And, celebrating another wonderful, electrifying contribution to American history, with this month’s free-to-the-public Indie Lens Pop-up screening, is Storming Caesar’s Palace, a film about activist Ruby Duncan, who, after losing her job as a hotel worker in Las Vegas, “led a grassroots movement of mothers who challenged presidents and the Vegas mob” who ran Caesar’s Palace, and who inspired “everyday Americans to fight for a universal basic income and rethink their notions of the ‘welfare queen.’”  The director of the film, Hazel Gurland-Pooler, notes,

“It is my hope that this film sparks dialogue about who we are as a society. Are we ready to recognize the contributions made by poor women of color that pushed our democracy to live up to its promises? How do we want to value mothers, children, and caregivers—are they people our government should invest in? In the wealthiest country in the world, is a living wage or universal basic income a privilege or a basic human right?”

And with those questions in mind, we invite our audience after this screening to share thoughts and observations on Duncan’s story, in a time of informal, open discussion.

And finally, Thursday, February 23, 5:30 pm, in a screening co-sponsored and presented by CASCADIA International Women’s Film Festival, we celebrate another amazing African-American woman, who fought for democracy for all, Fannie Lou Hamer, as seen in the film Fannie Lou Hamer’s America:

 “Mississippi sharecropper-turned-human rights-activist, Fannie Lou Hamer, is known for her powerful speeches, soul-stirring songs, and impassioned pleas for equal rights.  And though she is often overlooked for her accomplishments, she helped change laws and was very influential in the Voting Rights Act of 1965.  Besides her political advocacies during the 1960s, Hamer was also a humanitarian, providing clothing, housing, educational opportunities for the poor, and food for thousands through her Freedom Farm Cooperative and pig bank.”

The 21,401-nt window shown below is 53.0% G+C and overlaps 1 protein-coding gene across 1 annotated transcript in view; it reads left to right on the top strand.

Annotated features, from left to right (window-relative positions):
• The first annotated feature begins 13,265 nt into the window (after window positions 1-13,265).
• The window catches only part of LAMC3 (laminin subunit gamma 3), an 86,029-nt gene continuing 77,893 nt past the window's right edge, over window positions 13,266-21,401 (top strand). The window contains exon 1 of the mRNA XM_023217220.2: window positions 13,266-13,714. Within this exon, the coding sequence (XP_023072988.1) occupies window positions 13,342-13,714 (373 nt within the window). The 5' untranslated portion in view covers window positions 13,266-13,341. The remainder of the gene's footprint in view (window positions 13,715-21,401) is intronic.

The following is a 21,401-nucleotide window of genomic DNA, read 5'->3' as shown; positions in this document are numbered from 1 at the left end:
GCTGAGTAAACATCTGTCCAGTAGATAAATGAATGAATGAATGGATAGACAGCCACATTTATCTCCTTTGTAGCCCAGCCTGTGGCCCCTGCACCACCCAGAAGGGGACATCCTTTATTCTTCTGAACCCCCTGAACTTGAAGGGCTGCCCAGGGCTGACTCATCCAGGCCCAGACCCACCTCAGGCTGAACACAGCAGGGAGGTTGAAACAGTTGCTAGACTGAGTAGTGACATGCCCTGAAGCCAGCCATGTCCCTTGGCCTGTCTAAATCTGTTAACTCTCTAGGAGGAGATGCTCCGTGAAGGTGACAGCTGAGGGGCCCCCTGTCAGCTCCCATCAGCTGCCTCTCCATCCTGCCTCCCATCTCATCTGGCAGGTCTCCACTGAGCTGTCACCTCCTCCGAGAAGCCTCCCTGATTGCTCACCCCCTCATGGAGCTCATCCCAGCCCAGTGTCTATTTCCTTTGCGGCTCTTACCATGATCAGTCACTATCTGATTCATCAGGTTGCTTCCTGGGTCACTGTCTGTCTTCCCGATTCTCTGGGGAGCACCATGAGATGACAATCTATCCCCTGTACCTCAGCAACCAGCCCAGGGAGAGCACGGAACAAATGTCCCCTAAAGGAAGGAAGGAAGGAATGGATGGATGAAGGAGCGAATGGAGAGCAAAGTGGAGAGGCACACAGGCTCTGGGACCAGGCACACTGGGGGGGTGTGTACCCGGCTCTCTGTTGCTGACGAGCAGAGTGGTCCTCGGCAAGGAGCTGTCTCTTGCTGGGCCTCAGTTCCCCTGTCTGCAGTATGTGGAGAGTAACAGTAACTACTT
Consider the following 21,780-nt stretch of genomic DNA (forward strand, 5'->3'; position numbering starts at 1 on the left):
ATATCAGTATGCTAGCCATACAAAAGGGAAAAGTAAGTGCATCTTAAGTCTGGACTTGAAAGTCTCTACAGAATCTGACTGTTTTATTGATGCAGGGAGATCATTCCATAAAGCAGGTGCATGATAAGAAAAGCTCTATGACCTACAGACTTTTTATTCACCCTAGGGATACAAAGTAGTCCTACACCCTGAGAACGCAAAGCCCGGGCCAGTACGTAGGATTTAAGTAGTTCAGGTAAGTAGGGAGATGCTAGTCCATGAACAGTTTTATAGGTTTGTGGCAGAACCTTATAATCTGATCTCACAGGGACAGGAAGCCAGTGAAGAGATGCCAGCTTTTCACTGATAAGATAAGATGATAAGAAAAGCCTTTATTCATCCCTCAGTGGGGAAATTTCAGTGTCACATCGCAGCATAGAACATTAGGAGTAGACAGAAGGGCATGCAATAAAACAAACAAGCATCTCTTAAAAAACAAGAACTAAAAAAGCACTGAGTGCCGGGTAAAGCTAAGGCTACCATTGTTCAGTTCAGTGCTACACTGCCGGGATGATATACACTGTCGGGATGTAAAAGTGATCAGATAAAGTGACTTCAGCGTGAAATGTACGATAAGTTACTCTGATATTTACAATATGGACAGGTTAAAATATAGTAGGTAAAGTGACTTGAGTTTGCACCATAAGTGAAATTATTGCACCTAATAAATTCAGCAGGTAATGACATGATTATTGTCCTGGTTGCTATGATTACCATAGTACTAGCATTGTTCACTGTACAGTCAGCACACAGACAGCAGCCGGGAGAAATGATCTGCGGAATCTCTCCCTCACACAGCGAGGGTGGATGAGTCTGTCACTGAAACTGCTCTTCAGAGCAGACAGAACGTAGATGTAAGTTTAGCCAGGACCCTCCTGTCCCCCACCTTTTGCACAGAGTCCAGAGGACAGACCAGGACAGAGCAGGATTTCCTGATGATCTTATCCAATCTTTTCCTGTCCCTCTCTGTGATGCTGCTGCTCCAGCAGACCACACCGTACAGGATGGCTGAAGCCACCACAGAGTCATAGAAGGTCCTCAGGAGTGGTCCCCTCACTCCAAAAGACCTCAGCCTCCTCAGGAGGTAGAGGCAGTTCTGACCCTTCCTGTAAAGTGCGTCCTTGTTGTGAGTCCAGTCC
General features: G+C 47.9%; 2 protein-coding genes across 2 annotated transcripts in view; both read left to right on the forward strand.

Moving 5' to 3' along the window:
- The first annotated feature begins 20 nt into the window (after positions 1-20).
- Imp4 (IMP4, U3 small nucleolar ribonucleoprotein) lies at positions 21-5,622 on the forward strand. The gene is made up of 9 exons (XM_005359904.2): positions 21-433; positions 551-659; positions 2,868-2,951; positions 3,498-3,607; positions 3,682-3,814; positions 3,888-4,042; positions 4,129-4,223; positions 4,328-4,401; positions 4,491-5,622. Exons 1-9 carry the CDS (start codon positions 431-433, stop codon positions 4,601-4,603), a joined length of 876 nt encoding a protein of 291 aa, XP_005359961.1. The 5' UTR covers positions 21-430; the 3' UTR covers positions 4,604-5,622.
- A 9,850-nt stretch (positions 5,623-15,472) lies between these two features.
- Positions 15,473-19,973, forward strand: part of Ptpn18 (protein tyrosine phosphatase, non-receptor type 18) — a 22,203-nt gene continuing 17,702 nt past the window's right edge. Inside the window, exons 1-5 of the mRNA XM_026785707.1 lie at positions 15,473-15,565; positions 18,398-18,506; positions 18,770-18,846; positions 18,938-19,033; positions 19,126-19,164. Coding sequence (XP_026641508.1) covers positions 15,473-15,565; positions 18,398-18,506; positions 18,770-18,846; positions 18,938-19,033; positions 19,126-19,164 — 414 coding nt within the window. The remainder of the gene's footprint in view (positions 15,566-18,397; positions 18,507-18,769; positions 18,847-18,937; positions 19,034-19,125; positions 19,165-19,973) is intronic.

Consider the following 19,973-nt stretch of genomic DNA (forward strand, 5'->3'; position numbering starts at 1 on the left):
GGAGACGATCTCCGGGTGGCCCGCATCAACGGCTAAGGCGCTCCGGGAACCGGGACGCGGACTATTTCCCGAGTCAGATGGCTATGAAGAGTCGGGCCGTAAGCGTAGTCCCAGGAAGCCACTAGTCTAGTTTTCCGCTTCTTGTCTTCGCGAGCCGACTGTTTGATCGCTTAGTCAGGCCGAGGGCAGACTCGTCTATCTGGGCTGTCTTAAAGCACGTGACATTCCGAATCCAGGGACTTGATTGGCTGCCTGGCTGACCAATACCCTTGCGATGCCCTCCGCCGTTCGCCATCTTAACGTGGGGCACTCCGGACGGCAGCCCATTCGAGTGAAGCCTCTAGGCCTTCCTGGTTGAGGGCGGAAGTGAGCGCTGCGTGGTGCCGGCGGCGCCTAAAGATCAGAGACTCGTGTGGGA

In 2023, in the midst of ongoing, difficult times of uncertainty, violence, and tragedy in the world, there is much to celebrate in these heroes of our past and in the cinematic arts that honor them.  We look forward to seeing you here.

See you at the movies, friends! 


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We open 30 minutes before the first showtime of the day.
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Pickford Film Center

1318 Bay St
Bellingham, WA 98225

Office | 360.647.1300
Movie line | 360.738.0735

Mailing Address
PO Box 2521
Bellingham, WA 98227